Big Sur

Garrapata, Molera, Pfeiffer Big Sur, Julia Pfeiffer Burns, and Limekiln State Parks


Map showing Big Sur's state parks

** Garrapata State Park * Andrew Molera State Park *** Pfeiffer Big Sur State Park *** Julia Pfeiffer Burns State Park ** Limekiln State Park *** Los Padres National Forest San Francisco Bay Area


As of March 2017 all of the Big Sur state parks are currently closed due to the Soberanes fire and heavy rains. Pfeiffer Big Sur and Andrew Molera may open in mid-June.

In addition, Highway 1 is closed just south of Pfeiffer Big Sur State Park (and just north of the Big Sur Bakery) due to the collapse of the Pfeiffer Canyon Bridge. The highway is expected to be closed until September 30. Landslides have closed two other locations further south until May 1st; check the Caltrans Quickmap for the latest information.

Big Sur

With some of the best scenery in California, Big Sur is an incredibly rewarding place to hike. The different scenic elements of the California coast really come together here. Rugged flower-strewn mountains provide magnificent vistas over a rocky coast and a strikingly turquoise ocean. Surprisingly lush and scenic redwood forests shelter in steep canyons beside fast-flowing and crystal-clear creeks. Unspoiled beaches are tucked away into little coves.

Big Sur is also one of the most difficult parts of the redwood coast to hike. The steep mountains also make practically every hike a challenging climb. Every trail gets overgrown with poison oak, to the point where some trails are surrounded by 6-foot-tall walls of the plant. The chaparral is crawling with ticks in the spring, and you can easily pick up a hundred ticks on a single day hike (as Analise Eliot points out in her indispensible Big Sur hiking guide, "Garrapata State Park" translates to "Tick State Park"). Clouds of flies may surround and bite you, undeterred by insect repellent. Rattlesnakes, black bears, and mountain lions also live in the area.

Big Sur has two types of trails. All but one of the trails featured here are in the relatively easy-to-hike Big Sur state parks. There's also an extensive network of wilderness hiking routes that are often poorly maintained and a lot more challenging.

Bixby Bridge, Big Sur

Bixby Bridge


* Andrew Molera State Park

Located on the site of a former ranch at the northern end of the Big Sur Valley, this park mainly features flat, grassy meadows and low coastal bluffs covered with chaparral, a departure from the rugged mountains of the other Big Sur parks. Two ridges within the park provide great views over the otherwise flat landscape.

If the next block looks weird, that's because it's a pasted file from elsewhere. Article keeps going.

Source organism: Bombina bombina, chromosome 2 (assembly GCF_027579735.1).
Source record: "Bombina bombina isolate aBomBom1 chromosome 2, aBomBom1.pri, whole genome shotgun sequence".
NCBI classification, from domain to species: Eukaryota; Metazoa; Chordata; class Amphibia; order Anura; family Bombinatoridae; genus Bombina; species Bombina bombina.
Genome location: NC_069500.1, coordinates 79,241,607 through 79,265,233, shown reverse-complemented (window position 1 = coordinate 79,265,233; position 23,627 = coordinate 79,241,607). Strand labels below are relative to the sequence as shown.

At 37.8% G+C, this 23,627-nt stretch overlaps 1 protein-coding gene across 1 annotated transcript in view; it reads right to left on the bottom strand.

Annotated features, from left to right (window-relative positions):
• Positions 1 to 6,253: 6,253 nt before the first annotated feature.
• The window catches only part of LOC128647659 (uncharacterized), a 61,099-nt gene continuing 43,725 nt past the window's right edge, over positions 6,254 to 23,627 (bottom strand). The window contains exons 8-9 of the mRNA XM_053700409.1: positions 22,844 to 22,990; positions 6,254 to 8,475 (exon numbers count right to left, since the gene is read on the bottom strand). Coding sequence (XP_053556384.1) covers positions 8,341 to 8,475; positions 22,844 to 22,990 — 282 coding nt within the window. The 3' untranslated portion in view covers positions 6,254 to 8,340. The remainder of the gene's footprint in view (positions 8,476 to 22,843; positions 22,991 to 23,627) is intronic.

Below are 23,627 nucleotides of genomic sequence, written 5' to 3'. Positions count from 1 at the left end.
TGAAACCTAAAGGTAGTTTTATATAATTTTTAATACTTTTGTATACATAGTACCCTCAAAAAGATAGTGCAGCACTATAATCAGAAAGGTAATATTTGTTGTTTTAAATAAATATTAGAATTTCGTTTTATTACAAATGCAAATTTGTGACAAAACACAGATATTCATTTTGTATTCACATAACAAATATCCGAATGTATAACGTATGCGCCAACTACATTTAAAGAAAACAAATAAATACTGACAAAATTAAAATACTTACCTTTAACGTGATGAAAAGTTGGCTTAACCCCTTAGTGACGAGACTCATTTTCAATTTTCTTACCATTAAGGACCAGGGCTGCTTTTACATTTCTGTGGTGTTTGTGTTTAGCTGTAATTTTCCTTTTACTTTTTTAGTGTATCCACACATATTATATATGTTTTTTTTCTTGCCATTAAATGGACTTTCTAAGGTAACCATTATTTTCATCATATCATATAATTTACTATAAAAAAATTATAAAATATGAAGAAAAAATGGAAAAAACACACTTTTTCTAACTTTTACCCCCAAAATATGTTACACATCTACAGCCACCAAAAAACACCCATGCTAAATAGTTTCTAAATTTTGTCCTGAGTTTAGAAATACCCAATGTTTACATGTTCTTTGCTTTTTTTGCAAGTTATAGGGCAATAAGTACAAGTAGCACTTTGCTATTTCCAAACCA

*** Garrapata State Park

The main feature of this park is a dramatically rocky shoreline with an offshore sea lion colony. Inland are steep, chaparral-covered hills, and hidden in a canyon is a small strip of redwoods. There are very few facilities and it's easy to drive right through the park (on Highway One) without even realizing that it's there.

*** Pfeiffer Big Sur State Park

This exceptional park is in the heart of Big Sur, set in the Big Sur valley among the Santa Lucia Mountains. It contains some very nice old-growth redwood forest bisected by a cool, crystal-clear river. The park is heavily developed and the accessible areas mostly consist of attractive campgrounds, lodging, and picnic sites. Although hiking opportunities are limited, the park is a real gem.

*** Julia Pfeiffer Burns State Park

The wilder neighbor of Pfeiffer Big Sur, this small and largely undeveloped park is located in the rugged coastal hills of Big Sur. It offers two 5-mile hikes plus the famous McWay Falls. The Ewoldsen Trail in particular is the quintessential Big Sur hike.

** Limekiln State Park

This tiny park has a remarkably lush second-growth redwood canyon that contrasts strikingly with the arid coast.

*** Los Padres National Forest

Consisting of the Ventana Wilderness and the Silver Peak Wilderness, this national forest includes an extensive network of very challenging but very rewarding trails. Since many of the trails are poorly maintained, this area is not for the casual hiker.


  • The Big Sur Bakery and Restaurant, just south of Pfeiffer Big Sur State Park, is one of my favorite bakeries. Scones, croissants, and danishes have a distinctively dark, crispy crust and unusually concentrated flavors. The baked goods usually sell out by 11 am. There's also a high-end restaurant that's pricey (dinners $60 per person) but casual. Be sure to order the bread, which may be the best part of the meal. (See the New York Times article) Bakery opens at 8 am. Restaurant: Tue-Fri 11:00 am - 2:30 pm; Sat-Sun 10:30 am - 2:30 pm; Tue-Sun 5:30 pm - 9:00 pm.

More information

  • The Ventana Wilderness Alliance website has lots of useful information on Big Sur, mainly for backcountry hikers, including an active discussion forum and trail condition reports.
  • Jon Iverson's excellent Hiking in Big Sur website has descriptions of 17 hikes along with some outstanding photos.
  • John Rabold's Guide to California's Big Sur has detailed listings of businesses, parks, and other points of interest along Highway One.

Highway One seen from Rocky Point, Big Sur

Highway One seen from Rocky Point



© 2006-11 David Baselt